It's Christmas Eve day and many of us will soon be basking in the warmth and glow of our homes with our families and loved ones. It is a joyous time when the world is transformed into a serene world filled with peace and love. As we share the love of family and prepare for the miracle of Christmas, it might be well for us to take the time to thank and pray for the families who have loved ones serving in the military far away from home.

This Christmas there are many men and women unable to be with their loved ones. They will not be able to share such precious moments and memories with their families. As a youngster growing up during the height of WWII, I saw the nation pray and hope for the safe return of our soldiers fighting fierce battles overseas to protect us.

Unlike the current war, WWII saw the entire nation mobilized to support our troops. We cried when we saw them leave our homes, waved at them at the train stations and threw sandwiches and goodies through the open windows of the troop trains. In Salt Lake, the Rio Grande Depot was full of civilians waiting to wave and say goodbye to the troops. It was a time of heartbreak, tears and pride for our servicemen and women.

Every family who had a loved one in the service was proud to hang in the window a star representing that they had a member in the service. My mother taught us to make a sign of the cross as we walked by one in the window.

Families with members in the service then felt the support of the nation. One of the songs that touched the hearts of all Americans during the Christmas season was the song written in 1943 and first sung by Bing Crosby, "I'll be Home for Christmas." Somehow it helped ease the pain of having a loved one away and helped the morale of the servicemen and women far away from home.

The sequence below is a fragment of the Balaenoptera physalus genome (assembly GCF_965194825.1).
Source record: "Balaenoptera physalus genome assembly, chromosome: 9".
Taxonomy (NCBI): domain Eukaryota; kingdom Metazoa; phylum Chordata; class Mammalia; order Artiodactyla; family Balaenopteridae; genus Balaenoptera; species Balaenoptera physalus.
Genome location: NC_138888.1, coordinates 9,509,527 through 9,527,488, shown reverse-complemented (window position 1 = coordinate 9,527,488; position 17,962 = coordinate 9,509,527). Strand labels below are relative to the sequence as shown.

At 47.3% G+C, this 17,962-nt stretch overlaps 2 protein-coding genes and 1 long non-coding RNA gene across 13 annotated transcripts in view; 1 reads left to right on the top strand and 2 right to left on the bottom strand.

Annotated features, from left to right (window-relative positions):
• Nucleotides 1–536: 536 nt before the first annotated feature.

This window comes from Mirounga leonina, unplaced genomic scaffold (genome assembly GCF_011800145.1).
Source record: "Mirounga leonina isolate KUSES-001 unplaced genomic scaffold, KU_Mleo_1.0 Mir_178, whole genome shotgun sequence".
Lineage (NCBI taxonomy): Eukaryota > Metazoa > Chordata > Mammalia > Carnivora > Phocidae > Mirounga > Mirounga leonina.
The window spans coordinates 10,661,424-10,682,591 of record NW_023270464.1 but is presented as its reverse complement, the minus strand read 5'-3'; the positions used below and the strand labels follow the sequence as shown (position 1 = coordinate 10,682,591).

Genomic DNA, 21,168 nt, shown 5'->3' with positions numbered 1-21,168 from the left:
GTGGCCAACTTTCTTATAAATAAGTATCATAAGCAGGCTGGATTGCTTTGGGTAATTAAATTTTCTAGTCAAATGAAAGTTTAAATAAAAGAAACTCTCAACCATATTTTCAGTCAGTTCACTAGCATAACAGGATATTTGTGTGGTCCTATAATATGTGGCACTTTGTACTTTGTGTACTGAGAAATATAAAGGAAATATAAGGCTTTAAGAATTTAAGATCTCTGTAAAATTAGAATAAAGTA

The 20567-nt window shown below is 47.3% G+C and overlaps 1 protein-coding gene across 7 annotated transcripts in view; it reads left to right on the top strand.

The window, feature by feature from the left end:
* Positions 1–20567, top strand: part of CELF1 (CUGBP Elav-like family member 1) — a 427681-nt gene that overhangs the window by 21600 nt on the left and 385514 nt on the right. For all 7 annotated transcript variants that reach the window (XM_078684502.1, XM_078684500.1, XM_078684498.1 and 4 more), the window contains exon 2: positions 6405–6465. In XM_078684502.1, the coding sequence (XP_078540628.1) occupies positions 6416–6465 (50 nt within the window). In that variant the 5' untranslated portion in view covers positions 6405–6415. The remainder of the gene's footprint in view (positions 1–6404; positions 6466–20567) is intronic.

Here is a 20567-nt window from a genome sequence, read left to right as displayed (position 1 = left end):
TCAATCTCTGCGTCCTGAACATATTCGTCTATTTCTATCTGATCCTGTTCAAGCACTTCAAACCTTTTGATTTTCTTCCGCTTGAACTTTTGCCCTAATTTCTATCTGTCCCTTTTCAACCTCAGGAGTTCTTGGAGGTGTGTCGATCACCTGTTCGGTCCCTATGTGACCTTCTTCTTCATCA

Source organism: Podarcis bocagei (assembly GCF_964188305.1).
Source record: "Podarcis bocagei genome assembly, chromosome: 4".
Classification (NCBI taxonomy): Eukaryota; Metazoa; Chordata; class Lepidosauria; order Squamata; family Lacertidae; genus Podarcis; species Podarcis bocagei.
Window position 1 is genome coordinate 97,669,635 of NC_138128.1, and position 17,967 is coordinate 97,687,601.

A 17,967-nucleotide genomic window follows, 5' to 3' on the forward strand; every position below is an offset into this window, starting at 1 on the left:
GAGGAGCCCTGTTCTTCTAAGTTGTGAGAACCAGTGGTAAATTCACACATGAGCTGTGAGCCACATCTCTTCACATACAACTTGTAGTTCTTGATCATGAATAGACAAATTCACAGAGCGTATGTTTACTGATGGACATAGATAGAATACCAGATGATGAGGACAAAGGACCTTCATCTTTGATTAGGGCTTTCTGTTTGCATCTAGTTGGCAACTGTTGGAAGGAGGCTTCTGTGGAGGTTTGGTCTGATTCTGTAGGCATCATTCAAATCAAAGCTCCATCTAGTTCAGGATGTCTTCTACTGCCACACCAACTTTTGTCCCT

As I see our young men and women today who are not able to be with their families to share their love, as many of us will do, somehow the song touches my heart just as it did growing up during WWII. The words themselves helped ease the pain then, and the hope is that it does so for the servicemen and women and their families this Christmas season:

I'll be home for Christmas

I'll be home for Christmas

You can plan on me

Please have snow and mistletoe

And presents on the tree

Christmas Eve will find me

Where the lovelight gleams

I'll be home for Christmas

If only in my dreams.

Utah native John Florez has founded several Hispanic civil rights organizations, has served as a juvenile probation officer, served on several national corrections boards and was appointed to the President's Commission on Juvenile Justice and Delinquency Prevention. E-mail: [email protected]